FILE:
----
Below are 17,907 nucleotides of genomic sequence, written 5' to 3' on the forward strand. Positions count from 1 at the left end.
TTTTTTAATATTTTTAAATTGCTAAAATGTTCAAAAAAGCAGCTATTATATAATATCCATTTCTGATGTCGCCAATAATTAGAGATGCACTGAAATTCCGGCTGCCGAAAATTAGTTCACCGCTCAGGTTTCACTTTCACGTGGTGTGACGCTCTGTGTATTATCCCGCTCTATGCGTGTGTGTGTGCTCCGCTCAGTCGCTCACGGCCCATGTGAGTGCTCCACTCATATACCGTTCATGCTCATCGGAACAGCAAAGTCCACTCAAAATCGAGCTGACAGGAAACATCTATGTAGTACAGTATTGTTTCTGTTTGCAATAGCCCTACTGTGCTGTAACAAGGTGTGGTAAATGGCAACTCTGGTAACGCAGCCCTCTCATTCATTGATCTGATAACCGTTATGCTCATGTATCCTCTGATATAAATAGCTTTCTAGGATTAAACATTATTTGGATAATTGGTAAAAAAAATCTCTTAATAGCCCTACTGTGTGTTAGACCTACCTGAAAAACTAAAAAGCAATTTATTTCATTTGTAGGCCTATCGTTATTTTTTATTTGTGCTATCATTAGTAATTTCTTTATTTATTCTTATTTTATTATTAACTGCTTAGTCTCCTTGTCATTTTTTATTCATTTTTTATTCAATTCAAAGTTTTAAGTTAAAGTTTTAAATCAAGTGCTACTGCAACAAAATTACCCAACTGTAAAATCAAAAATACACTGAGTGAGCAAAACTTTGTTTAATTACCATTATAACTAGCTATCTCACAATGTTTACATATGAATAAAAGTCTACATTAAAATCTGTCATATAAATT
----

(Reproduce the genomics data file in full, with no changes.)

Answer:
Below are 17,907 nucleotides of genomic sequence, written 5' to 3' on the forward strand. Positions count from 1 at the left end.
TTTTTTAATATTTTTAAATTGCTAAAATGTTCAAAAAAGCAGCTATTATATAATATCCATTTCTGATGTCGCCAATAATTAGAGATGCACTGAAATTCCGGCTGCCGAAAATTAGTTCACCGCTCAGGTTTCACTTTCACGTGGTGTGACGCTCTGTGTATTATCCCGCTCTATGCGTGTGTGTGTGCTCCGCTCAGTCGCTCACGGCCCATGTGAGTGCTCCACTCATATACCGTTCATGCTCATCGGAACAGCAAAGTCCACTCAAAATCGAGCTGACAGGAAACATCTATGTAGTACAGTATTGTTTCTGTTTGCAATAGCCCTACTGTGCTGTAACAAGGTGTGGTAAATGGCAACTCTGGTAACGCAGCCCTCTCATTCATTGATCTGATAACCGTTATGCTCATGTATCCTCTGATATAAATAGCTTTCTAGGATTAAACATTATTTGGATAATTGGTAAAAAAAATCTCTTAATAGCCCTACTGTGTGTTAGACCTACCTGAAAAACTAAAAAGCAATTTATTTCATTTGTAGGCCTATCGTTATTTTTTATTTGTGCTATCATTAGTAATTTCTTTATTTATTCTTATTTTATTATTAACTGCTTAGTCTCCTTGTCATTTTTTATTCATTTTTTATTCAATTCAAAGTTTTAAGTTAAAGTTTTAAATCAAGTGCTACTGCAACAAAATTACCCAACTGTAAAATCAAAAATACACTGAGTGAGCAAAACTTTGTTTAATTACCATTATAACTAGCTATCTCACAATGTTTACATATGAATAAAAGTCTACATTAAAATCTGTCATATAAATT